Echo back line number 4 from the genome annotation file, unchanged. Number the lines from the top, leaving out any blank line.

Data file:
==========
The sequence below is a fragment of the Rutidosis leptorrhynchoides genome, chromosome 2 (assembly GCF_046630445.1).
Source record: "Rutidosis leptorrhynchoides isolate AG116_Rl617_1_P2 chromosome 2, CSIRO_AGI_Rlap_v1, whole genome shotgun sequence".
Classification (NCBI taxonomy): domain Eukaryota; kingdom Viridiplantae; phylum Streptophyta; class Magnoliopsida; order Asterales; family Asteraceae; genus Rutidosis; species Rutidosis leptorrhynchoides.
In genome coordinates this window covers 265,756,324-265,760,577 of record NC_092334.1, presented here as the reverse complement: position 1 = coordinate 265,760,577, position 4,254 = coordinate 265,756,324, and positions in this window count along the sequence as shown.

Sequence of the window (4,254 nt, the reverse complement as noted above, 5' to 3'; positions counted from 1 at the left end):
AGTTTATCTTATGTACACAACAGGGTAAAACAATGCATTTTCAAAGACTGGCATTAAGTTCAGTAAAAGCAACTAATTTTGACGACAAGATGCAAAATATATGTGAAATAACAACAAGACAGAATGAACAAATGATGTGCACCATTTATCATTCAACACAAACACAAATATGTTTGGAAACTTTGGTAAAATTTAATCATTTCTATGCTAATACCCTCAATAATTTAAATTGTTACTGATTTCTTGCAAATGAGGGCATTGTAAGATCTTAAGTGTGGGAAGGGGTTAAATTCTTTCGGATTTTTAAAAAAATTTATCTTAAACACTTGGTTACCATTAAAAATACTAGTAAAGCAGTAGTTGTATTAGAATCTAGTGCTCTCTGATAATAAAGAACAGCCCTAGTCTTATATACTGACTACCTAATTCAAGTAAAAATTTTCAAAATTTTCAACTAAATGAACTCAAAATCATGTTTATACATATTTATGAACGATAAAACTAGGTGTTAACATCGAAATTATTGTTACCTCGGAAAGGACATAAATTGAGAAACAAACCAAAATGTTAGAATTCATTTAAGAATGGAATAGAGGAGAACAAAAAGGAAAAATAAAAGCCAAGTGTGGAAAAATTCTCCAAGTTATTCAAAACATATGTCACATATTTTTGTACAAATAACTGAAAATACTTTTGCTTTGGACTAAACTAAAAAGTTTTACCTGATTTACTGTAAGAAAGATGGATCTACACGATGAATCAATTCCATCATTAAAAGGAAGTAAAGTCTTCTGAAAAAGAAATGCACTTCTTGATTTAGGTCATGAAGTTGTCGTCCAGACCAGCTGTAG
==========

In genome coordinates this window covers 265,756,324-265,760,577 of record NC_092334.1, presented here as the reverse complement: position 1 = coordinate 265,760,577, position 4,254 = coordinate 265,756,324, and positions in this window count along the sequence as shown.